With planning one of the hot-button issues in the Victorian election, it was perhaps a tad unsubtle of Woolworths CEO Michael Luscombe to go out of his way at the AGM in Brisbane yesterday to thank John Brumby for completely side-lining local communities and councils.
As Luscombe spoke enthusiastically about the way Woolies and American giant Lowes are going to take it to Bunnings with their 150-store home-improvements joint venture, this is what he said about Brumby:
“I would also like to acknowledge the recent decision of the Victorian government to fast track planning approvals on 10 stores. From day one, they really grasped the extent of the investment in jobs and infrastructure and conducted a very diligent and thorough process to review the development applications.”
Crikey has previously reported about the hypocrisy of Woolworths doing sweetheart planning deals with Spring Street on its own developments while trying to game the planning system to foil competitors.
There is no better example that the City of Manningham, where Woolworths has just run off to the Victorian Supreme Court to try and prevent our council selling its car park at Jackson Court in Doncaster to facilitate the development of an Aldi supermarket.
Luscombe was right across the detail of this legal stoush, claiming the car park is too small, the traders are opposed and council was gifted the land by a charitable trust. Have a listen to the full audio exchange.
Luscombe’s claims are bollocks. Woolies walked away from the community by turning its supermarket into a giant Dan Murphy’s grog shop. The traders are right behind the Aldi proposal and the redevelopment would naturally involve adequate parking. The original car park was transferred to council in 1954 as part of a pretty standard developer contribution. The idea it was some sort of charitable contribution in perpetuity, as Woolies is claiming in Supreme Court documents, is utter garbage.
The other fascinating element of the Woolies-Brumby government relationship relates to poker machines.
The Brumby government’s decision to kick duopolists Tatts and Tabcorp out of the Victorian pokies industry after 2012 was hugely beneficial to Woolies, which has since picked up almost 5000 licences it will be able to operate directly at its Victorian venues after August 2012.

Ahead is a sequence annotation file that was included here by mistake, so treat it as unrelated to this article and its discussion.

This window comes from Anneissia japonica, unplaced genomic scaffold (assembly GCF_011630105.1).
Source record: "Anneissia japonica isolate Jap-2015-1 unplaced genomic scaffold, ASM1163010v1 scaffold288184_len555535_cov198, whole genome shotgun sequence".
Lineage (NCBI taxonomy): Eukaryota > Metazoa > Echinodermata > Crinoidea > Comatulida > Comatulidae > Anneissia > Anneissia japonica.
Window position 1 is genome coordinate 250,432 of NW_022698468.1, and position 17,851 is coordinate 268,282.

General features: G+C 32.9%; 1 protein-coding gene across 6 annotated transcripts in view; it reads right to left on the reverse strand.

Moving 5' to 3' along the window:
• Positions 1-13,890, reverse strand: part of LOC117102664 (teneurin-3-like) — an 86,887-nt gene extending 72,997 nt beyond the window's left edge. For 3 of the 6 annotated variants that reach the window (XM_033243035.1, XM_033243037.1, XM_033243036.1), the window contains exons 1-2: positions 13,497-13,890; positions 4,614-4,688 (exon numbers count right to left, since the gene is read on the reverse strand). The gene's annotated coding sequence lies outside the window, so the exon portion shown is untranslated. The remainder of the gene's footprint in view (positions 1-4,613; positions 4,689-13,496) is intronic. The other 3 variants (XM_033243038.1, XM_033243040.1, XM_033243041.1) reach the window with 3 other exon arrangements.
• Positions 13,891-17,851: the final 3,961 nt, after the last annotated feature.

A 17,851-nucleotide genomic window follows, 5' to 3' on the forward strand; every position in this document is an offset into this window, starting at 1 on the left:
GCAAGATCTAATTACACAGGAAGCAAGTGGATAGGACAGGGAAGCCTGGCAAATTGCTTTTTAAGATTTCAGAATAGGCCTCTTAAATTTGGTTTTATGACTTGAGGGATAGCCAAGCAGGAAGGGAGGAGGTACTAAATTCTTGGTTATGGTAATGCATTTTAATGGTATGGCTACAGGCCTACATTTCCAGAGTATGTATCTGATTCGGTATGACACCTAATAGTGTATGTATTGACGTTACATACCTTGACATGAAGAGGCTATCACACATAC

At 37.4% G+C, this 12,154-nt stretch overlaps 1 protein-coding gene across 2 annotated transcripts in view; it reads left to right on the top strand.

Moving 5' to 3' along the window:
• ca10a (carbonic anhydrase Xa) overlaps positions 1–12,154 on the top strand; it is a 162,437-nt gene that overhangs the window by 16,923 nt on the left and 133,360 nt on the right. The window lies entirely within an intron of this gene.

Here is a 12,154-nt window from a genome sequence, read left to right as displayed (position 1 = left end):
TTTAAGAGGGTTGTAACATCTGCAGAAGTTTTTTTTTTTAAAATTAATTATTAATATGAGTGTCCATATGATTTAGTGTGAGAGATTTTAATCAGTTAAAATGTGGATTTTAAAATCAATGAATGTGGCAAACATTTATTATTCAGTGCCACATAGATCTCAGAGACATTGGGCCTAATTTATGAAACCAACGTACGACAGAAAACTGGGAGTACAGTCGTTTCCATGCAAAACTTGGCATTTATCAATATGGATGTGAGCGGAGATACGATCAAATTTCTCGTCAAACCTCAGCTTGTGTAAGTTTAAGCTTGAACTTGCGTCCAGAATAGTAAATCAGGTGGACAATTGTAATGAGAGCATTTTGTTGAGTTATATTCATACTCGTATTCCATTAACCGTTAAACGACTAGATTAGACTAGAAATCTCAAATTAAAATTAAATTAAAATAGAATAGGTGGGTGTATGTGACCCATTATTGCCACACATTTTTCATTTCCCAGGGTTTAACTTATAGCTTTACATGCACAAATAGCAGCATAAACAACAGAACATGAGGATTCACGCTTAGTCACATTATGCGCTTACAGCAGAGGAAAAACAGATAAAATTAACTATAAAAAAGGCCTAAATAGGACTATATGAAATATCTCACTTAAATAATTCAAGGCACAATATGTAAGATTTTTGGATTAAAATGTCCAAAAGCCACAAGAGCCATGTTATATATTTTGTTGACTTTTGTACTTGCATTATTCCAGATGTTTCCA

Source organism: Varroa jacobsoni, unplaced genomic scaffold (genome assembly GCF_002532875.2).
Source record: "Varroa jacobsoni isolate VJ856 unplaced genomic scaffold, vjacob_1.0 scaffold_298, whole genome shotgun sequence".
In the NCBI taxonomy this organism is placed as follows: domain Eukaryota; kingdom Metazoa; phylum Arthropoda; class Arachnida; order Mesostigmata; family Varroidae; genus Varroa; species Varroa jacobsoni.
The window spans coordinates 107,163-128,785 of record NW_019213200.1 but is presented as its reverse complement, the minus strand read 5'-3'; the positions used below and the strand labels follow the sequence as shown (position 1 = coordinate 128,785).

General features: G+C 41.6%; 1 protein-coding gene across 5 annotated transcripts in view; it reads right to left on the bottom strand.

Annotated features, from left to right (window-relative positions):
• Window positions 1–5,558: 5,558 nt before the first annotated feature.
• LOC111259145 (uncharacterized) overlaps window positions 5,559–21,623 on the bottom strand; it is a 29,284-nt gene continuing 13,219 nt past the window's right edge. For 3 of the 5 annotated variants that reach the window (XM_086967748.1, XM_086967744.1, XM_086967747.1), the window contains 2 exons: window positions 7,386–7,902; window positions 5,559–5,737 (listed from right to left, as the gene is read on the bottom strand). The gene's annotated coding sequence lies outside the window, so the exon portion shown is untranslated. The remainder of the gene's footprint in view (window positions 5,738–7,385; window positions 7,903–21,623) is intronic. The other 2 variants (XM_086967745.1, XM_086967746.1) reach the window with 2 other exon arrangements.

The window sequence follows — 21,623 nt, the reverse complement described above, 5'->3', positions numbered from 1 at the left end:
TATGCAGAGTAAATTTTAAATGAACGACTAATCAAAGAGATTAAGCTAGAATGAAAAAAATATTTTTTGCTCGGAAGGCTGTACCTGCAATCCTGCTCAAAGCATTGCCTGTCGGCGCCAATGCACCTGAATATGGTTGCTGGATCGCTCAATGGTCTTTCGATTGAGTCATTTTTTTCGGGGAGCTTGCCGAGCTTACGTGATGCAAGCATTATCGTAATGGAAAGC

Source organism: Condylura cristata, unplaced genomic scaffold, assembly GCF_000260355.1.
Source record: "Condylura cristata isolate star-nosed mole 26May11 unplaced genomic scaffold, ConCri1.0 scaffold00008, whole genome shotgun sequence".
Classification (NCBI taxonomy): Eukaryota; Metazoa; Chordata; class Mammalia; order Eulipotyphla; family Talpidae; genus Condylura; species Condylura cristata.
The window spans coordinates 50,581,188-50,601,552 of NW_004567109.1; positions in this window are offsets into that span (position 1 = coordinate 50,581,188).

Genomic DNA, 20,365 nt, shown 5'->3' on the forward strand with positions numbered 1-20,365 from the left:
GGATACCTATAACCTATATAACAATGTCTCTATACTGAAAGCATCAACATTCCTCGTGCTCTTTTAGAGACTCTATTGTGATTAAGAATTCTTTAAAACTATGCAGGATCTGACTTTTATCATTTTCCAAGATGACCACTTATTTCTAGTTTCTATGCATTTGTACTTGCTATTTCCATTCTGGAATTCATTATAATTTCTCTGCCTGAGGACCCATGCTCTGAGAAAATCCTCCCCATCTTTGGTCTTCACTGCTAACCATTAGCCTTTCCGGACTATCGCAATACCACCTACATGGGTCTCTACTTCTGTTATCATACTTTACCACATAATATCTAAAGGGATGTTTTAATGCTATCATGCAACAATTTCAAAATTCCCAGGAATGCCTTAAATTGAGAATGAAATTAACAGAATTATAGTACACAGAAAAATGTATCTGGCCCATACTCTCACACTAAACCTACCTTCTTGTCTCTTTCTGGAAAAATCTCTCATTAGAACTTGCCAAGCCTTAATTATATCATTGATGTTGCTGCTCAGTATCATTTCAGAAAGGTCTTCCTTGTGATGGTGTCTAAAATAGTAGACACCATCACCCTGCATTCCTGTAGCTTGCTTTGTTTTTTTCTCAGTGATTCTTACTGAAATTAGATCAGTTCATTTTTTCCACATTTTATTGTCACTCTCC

As Crikey reported last week, councils across Victoria are now looking to hit pokies venues with higher rates following the lead of Moreland City Council.
The Age also covered the story and quoted Brumby’s chief spinner as follows:
ALP spokesman George Svigos said ”given that Moreland Council’s last attempt on this issue was overturned by the courts we are going to wait and see if it is subject to a legal challenge before we form any view”.
Moreland has since corrected Svigos, with CEO Peter Brown saying:
“It is unfortunate that the advice the government has received about Moreland City Council’s withdrawal of last year’s Gaming Differential Rate (GDR) is incorrect. Last year there was a minor legal flaw in the approved GDR as advised by senior counsel. In response, council withdrew its GDR and the flaw in the rate has been corrected. The matter was not determined by a court. This year Moreland’s gaming proprietors have not objected to the rate yet and in fact all of them are up to date with payments or fully paid.”
All off this was put to the Woolies board yesterday and it turned into quite a ding dong. Have a listen to the audio.
It was like pulling teeth, but eventually Luscombe admitted there wasn’t any deal with the state government to shaft councils on special rates but they reserved their right to challenge again in the Supreme Court.
Finally, there is the question of political donations. Woolworths takes a holier-than-thou approach claiming to have a board policy that bans them.
The directors looked decidedly uncomfortable when it was pointed out the pokies division had given the Queensland ALP $20,000 about the time of the last state election. Have a listen to the audio.
Truth be known, Woolies feeds its donations to both political parties through the Australian Hotels Association, given it is the largest member of an industry lobby group that has donated millions to both sides of politics over the past decade.
*Stephen Mayne is a City of Manningham councillor and independent “No Pokies” candidate for the Northern Metropolitan upper house region in the Victorian election. He was not paid for this item.